Karen Castoldi's unemployment claim has been drastically reduced because of residuals from her past work as a Hollywood stuntwoman. (CREDIT: Melanie Ramiro )

Like other performers, Castoldi is now haunted by the slow trickle of payments for past work as she tries to navigate the unemployment system.

Because those residuals come in the form of W2 income, they have wiped out all her past self-employment income in the eyes of California's unemployment department. If her business earnings had been taken into account, she would have likely received $450 per week.

Support for LAist comes from

Lately, Castoldi hasn't even been receiving her weekly $45 benefit because EDD put her payments on hold.

"I don't feel angry," she said. "I feel scared. I just have to be as positive as I can and I can't worry too much, or the energy and the focus will go away, and I'll fail even more."

CONGRESS HOLDS OUT PROMISE OF RELIEF, BUT CALIFORNIA HAS YET TO DELIVER

Recognizing that the unemployment system was shortchanging mixed earners, federal lawmakers crafted a new program in the December COVID relief bill to put more money in their pockets.

The plan was simple: those caught in the loophole would receive an extra $100 per week -- on top of their existing benefits -- as long as they could show at least $5,000 in self-employment income during the most recent tax year. The program would be called Mixed Earner Unemployment Compensation (MEUC), and it would last until mid-March.

While other states and the District of Columbia have begun rolling out their MEUC programs, California lags behind.

The state's Employment Development Department (EDD) -- embroiled in fraud scandals, leadership changes and scrutiny from lawmakers over widespread payment delays to legitimate applicants -- has not provided guidance on when mixed earners can expect to see the extra $100. KPCC's repeated inquiries to EDD officials were not answered in time for this story.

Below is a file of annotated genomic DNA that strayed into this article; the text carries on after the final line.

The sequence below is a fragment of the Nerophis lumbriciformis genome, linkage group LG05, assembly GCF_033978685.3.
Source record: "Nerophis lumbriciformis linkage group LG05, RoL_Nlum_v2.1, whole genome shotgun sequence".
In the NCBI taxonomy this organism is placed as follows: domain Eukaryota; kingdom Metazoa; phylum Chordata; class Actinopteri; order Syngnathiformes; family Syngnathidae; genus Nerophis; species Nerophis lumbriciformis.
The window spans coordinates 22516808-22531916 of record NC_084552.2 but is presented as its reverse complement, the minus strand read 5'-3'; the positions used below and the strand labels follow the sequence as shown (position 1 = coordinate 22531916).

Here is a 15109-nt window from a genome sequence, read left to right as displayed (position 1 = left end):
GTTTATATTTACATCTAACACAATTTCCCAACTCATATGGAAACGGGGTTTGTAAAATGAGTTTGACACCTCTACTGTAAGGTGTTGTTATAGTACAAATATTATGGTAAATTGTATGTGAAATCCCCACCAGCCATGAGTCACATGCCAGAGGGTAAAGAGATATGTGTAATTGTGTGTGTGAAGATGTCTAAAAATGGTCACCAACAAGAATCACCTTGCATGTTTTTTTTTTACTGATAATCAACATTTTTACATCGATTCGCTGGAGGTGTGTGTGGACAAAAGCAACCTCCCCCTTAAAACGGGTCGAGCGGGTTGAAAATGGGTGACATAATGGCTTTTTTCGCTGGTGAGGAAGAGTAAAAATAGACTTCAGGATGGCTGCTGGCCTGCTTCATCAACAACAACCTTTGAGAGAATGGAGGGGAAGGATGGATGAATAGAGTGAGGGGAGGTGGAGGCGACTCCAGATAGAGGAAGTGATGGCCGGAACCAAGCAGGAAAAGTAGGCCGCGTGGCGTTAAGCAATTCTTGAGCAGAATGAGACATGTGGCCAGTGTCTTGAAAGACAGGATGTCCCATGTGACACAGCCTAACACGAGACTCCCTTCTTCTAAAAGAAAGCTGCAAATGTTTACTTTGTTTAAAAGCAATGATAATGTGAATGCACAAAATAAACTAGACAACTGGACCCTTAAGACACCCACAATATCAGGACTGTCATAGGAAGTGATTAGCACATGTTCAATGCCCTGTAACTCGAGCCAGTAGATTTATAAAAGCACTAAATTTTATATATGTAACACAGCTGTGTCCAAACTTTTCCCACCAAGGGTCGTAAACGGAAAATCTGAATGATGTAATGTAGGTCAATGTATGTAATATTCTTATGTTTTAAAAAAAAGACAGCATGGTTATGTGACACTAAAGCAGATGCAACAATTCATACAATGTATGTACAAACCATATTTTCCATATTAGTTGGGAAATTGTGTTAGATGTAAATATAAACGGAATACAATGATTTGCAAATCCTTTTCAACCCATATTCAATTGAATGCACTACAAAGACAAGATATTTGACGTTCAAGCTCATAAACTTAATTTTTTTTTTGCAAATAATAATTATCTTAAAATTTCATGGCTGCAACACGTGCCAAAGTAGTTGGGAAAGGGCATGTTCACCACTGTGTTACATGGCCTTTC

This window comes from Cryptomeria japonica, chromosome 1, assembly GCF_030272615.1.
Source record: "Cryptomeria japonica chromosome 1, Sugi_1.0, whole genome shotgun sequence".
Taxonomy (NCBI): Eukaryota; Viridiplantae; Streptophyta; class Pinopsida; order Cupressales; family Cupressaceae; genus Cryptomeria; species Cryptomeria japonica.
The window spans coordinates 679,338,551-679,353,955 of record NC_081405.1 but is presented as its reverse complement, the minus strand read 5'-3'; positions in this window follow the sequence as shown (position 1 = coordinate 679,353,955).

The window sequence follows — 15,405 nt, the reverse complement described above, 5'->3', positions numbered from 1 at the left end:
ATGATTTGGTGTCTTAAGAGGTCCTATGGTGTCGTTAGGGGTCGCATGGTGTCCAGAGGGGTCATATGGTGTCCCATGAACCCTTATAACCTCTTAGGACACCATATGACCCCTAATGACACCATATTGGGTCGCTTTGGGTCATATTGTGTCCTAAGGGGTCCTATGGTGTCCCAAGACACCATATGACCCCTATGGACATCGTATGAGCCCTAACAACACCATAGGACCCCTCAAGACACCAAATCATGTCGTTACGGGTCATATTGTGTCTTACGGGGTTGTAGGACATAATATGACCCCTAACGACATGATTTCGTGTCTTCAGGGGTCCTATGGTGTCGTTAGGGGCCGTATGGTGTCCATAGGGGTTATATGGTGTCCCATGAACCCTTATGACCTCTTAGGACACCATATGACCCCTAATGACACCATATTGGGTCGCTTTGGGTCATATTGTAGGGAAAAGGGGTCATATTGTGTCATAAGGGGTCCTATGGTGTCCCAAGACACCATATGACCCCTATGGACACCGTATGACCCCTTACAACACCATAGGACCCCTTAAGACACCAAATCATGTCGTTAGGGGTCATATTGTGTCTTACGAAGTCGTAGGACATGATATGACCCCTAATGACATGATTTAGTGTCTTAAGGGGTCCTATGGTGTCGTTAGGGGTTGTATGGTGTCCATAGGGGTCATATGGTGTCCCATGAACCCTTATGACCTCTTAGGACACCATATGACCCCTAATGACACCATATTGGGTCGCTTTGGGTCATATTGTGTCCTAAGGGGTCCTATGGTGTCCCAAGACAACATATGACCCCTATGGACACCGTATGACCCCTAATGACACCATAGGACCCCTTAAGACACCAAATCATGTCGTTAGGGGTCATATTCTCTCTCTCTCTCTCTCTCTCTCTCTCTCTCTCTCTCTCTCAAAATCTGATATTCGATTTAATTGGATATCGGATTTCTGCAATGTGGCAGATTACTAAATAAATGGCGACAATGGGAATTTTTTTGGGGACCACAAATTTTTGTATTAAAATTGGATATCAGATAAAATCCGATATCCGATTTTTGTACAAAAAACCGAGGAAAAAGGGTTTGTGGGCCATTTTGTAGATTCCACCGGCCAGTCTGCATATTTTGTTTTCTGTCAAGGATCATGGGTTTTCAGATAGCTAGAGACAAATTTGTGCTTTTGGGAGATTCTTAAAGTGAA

Congressman Adam Schiff (D-Burbank) advocated for the MEUC program in the latest COVID bill. He argues the benefit should be continued and increased in the next round of legislation.

In a recent online event addressing questions from mixed earners, Schiff said Congress ended up passing this small, targeted benefit -- rather than overhauling the way states calculate benefits for mixed earners -- in hopes that state unemployment departments would deliver it quickly.

The delayed implementation in many states, Schiff said, is, "maddening for me. And it's obviously life-threatening for many people ... We went with a simple formula. And even that, apparently, is too much to get done quickly the way it should in some of the states."

LEFT HOMELESS ON $45 PER WEEK

Back in Redlands, Karen Castoldi decided to shut down her business for good last summer after months of financial struggles and little help from the state's unemployment system. With her own personal savings depleted and little money coming in, she had to leave her rental home and move in with a friend. But that living situation became untenable.

Now, she's living in a storage space owned by one of her former students.

"I thought I was going to be in my car. I was lucky to be here," she said. "I'm probably going to have to stay homeless for a while."

When Castoldi closed her business, she put her acrobatics equipment and costumes into storage units, hoping to relaunch her career after the pandemic subsides. But she now fears that future is in jeopardy, because she's not sure how to pay the storage fees.

"That's the threat: if you don't pay for your storage units, they auction them off," she said. "That gets me emotional because that's my career -- my future. I'm 60. I was planning on retiring in five to seven years."